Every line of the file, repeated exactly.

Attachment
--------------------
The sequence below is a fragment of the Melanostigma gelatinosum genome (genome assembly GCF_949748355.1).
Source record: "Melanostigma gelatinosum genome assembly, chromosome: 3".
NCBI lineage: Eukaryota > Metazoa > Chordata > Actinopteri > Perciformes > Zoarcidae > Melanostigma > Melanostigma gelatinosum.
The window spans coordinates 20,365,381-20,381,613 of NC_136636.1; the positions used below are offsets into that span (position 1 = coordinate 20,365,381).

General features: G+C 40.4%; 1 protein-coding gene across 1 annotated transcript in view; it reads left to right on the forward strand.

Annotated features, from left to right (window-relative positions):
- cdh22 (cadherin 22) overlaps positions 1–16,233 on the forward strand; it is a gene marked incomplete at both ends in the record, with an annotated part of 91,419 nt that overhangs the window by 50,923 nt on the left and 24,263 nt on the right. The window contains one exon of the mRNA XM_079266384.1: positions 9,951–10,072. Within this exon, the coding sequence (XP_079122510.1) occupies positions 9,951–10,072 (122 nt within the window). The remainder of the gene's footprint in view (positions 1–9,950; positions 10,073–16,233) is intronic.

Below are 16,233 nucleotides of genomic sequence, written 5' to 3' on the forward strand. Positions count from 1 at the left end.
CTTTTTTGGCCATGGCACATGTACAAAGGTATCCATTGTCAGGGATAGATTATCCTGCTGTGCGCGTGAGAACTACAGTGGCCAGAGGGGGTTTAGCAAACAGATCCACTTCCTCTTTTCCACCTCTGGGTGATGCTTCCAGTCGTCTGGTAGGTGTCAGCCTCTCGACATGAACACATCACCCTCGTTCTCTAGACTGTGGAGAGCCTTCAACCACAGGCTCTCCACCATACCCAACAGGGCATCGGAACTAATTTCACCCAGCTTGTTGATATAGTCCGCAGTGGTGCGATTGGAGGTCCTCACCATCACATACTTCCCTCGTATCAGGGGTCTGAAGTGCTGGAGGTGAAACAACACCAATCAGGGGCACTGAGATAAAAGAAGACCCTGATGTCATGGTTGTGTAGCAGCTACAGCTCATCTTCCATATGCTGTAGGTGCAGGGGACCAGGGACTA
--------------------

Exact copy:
The sequence below is a fragment of the Melanostigma gelatinosum genome (genome assembly GCF_949748355.1).
Source record: "Melanostigma gelatinosum genome assembly, chromosome: 3".
NCBI lineage: Eukaryota > Metazoa > Chordata > Actinopteri > Perciformes > Zoarcidae > Melanostigma > Melanostigma gelatinosum.
The window spans coordinates 20,365,381-20,381,613 of NC_136636.1; the positions used below are offsets into that span (position 1 = coordinate 20,365,381).

General features: G+C 40.4%; 1 protein-coding gene across 1 annotated transcript in view; it reads left to right on the forward strand.

Annotated features, from left to right (window-relative positions):
- cdh22 (cadherin 22) overlaps positions 1–16,233 on the forward strand; it is a gene marked incomplete at both ends in the record, with an annotated part of 91,419 nt that overhangs the window by 50,923 nt on the left and 24,263 nt on the right. The window contains one exon of the mRNA XM_079266384.1: positions 9,951–10,072. Within this exon, the coding sequence (XP_079122510.1) occupies positions 9,951–10,072 (122 nt within the window). The remainder of the gene's footprint in view (positions 1–9,950; positions 10,073–16,233) is intronic.

Below are 16,233 nucleotides of genomic sequence, written 5' to 3' on the forward strand. Positions count from 1 at the left end.
CTTTTTTGGCCATGGCACATGTACAAAGGTATCCATTGTCAGGGATAGATTATCCTGCTGTGCGCGTGAGAACTACAGTGGCCAGAGGGGGTTTAGCAAACAGATCCACTTCCTCTTTTCCACCTCTGGGTGATGCTTCCAGTCGTCTGGTAGGTGTCAGCCTCTCGACATGAACACATCACCCTCGTTCTCTAGACTGTGGAGAGCCTTCAACCACAGGCTCTCCACCATACCCAACAGGGCATCGGAACTAATTTCACCCAGCTTGTTGATATAGTCCGCAGTGGTGCGATTGGAGGTCCTCACCATCACATACTTCCCTCGTATCAGGGGTCTGAAGTGCTGGAGGTGAAACAACACCAATCAGGGGCACTGAGATAAAAGAAGACCCTGATGTCATGGTTGTGTAGCAGCTACAGCTCATCTTCCATATGCTGTAGGTGCAGGGGACCAGGGACTA